Only one requirement of Article 3 is challenged in this case — whether the children were habitually resident in Germany at the time of the wrongful retention. And the only relevant exception is the children’s alleged objection to being returned to Germany. The central question here is how an application judge should determine the question of a child’s habitual residence. There are three possible approaches: the parental intention approach, the child‑centred approach, and the hybrid approach. Currently, the parental intention approach dominates Canadian jurisprudence and determines the habitual residence of a child by the intention of the parents with the right to determine where the child lives. Under this approach, time‑limited travel to which the parents agree does not change the child’s habitual residence. The hybrid approach, however, holds that instead of focusing primarily on either parental intention or the child’s acclimatization, the judge determining habitual residence must look to all relevant considerations arising from the facts of the case. The judge considers all relevant links and circumstances — the child’s links to and circumstances in country A; the circumstances of the child’s move from country A to country B; and the child’s links to and circumstances in country B. Considerations include the duration, regularity, conditions, and reasons for the child’s stay in a member state and the child’s nationality. No single factor dominates the analysis. The circumstances of the parents, including their intentions, may be important, particularly in the case of infants or young children. But, there is no rule that the actions of one parent cannot unilaterally change the habitual residence of a child. Imposing such a legal construct onto the determination of habitual residence detracts from the task of the finder of fact, namely to evaluate all of the relevant circumstances. The hybrid approach is fact‑bound, practical, and unencumbered with rigid rules, formulas, or presumptions.

The clear trend of Hague Convention jurisprudence is to rejection of the parental intention approach and to adoption of the multi‑factored hybrid approach. The hybrid approach should be adopted in Canada because (1) the principle of harmonization supports this approach; and (2) it best conforms to the text, structure and purpose of the Hague Convention. A clear purpose of multilateral treaties is to harmonize parties’ domestic laws around agreed‑upon rules, practices, and principles. The Hague Convention was intended to establish procedures common to all the contracting states that would ensure the prompt return of children. To avoid frustrating the harmonizing purpose behind the Hague Convention, domestic courts should give serious consideration to decisions by the courts of other contracting states on its meaning and application. In the end, the best assurance of certainty lies in following the developing international jurisprudence that supports a multi‑factored hybrid approach. Furthermore, the hybrid approach best fulfills the goals of prompt return: (1) deterring parents from abducting the child in an attempt to establish links with a country that may award them custody, (2) encouraging the speedy adjudication of custody or access disputes in the forum of the child’s habitual residence, and (3) protecting the child from the harmful effects of wrongful removal or retention.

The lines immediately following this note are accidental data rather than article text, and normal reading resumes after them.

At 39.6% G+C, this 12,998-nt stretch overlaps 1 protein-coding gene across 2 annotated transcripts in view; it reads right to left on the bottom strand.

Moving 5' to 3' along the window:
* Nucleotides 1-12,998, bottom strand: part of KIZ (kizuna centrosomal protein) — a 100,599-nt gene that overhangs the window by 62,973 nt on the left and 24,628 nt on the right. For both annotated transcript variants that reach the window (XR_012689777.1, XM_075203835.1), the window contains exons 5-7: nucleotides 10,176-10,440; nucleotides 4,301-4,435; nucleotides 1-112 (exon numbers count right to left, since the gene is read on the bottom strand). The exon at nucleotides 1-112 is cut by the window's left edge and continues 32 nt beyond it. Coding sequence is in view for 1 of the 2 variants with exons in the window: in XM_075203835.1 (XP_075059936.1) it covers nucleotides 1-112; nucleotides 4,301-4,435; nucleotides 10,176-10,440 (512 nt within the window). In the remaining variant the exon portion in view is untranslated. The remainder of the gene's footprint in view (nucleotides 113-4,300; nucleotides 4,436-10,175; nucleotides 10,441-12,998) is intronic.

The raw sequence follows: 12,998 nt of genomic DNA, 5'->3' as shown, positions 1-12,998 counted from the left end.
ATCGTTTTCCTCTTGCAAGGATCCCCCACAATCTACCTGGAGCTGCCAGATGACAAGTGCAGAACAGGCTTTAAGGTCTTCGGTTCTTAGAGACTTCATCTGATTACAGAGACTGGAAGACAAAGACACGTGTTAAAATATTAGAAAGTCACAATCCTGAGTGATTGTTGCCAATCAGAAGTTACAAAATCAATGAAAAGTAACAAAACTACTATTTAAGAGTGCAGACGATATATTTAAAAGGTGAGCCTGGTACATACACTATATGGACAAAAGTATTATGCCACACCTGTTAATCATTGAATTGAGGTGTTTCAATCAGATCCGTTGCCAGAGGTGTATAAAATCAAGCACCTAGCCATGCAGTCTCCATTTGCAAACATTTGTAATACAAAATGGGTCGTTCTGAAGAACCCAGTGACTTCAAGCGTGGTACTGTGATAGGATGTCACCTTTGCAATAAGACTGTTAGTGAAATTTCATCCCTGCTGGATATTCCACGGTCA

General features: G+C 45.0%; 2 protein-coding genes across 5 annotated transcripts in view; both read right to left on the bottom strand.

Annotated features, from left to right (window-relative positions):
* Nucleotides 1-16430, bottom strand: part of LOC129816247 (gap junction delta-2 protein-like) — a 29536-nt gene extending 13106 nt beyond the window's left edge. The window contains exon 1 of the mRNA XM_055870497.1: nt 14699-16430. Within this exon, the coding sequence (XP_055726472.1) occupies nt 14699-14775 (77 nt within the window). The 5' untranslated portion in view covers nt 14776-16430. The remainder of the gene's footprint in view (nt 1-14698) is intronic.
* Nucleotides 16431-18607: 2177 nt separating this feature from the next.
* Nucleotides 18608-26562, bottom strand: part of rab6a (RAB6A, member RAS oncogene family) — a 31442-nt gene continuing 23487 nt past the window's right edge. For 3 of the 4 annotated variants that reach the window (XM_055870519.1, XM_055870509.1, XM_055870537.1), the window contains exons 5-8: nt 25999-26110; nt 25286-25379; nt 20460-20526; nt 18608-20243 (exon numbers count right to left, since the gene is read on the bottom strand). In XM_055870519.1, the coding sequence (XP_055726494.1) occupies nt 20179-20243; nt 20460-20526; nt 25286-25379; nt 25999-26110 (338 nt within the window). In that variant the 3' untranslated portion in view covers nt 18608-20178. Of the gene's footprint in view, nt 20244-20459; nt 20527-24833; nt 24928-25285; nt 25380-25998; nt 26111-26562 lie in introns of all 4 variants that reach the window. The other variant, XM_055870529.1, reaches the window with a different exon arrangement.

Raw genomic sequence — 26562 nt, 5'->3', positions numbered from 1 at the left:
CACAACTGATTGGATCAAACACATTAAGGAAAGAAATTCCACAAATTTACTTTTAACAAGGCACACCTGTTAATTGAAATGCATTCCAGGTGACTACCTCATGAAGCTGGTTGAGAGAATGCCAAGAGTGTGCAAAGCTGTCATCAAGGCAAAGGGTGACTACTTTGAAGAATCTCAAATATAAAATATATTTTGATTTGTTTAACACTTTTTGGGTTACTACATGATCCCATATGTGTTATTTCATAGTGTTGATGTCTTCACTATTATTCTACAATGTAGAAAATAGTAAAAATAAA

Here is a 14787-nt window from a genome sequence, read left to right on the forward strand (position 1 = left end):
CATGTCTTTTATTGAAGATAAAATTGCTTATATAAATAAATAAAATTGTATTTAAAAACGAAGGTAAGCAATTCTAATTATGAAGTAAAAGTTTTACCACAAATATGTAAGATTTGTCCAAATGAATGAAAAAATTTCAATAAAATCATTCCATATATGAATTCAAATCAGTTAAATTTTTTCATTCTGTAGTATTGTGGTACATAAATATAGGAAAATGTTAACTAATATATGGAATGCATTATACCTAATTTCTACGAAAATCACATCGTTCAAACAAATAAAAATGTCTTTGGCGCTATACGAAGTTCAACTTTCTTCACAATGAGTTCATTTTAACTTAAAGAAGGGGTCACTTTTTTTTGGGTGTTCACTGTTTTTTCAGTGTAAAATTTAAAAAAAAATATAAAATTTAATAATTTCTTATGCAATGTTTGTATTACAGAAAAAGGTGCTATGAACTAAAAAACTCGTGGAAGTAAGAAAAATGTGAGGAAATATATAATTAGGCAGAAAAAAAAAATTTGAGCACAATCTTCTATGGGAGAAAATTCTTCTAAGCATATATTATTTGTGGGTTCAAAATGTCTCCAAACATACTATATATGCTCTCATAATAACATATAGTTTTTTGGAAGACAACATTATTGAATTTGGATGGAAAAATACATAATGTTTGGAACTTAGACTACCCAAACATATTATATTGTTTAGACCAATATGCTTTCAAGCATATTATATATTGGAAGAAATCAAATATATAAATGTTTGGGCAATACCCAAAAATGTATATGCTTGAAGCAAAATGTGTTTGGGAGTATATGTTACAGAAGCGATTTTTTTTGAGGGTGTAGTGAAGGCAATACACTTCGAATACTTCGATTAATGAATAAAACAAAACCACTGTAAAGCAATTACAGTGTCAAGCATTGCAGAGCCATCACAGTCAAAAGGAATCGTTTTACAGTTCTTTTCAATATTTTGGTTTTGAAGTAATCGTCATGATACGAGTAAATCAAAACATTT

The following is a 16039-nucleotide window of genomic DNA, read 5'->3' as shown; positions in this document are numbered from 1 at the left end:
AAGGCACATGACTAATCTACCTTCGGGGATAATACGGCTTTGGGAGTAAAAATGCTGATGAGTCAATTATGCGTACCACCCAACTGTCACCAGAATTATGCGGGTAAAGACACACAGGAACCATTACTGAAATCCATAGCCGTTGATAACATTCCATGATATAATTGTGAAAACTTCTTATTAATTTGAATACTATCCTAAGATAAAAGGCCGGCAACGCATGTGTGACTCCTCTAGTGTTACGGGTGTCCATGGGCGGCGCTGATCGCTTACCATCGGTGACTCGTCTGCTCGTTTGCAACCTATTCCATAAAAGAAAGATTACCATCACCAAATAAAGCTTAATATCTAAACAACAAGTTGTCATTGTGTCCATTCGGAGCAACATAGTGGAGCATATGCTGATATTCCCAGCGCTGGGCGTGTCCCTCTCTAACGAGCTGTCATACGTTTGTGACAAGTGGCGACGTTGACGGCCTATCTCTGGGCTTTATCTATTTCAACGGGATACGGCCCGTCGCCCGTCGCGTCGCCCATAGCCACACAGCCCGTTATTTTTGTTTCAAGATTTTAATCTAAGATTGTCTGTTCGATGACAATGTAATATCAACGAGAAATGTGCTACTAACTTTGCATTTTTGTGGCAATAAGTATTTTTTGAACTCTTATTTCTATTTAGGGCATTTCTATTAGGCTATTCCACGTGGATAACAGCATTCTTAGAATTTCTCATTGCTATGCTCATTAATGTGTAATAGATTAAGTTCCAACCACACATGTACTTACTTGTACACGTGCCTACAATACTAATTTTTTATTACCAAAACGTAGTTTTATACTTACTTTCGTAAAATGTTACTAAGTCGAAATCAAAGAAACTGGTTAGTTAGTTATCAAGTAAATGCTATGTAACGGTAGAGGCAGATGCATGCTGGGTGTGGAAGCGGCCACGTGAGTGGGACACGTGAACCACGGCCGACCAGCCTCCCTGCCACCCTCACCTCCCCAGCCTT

Under the hybrid approach, a child’s habitual residence can change while he or she is staying with one parent under the time‑limited consent of the other. The application judge considers the intention of the parents that the move would be temporary, and the reasons for that agreement but also considers all other evidence relevant to the child’s habitual residence.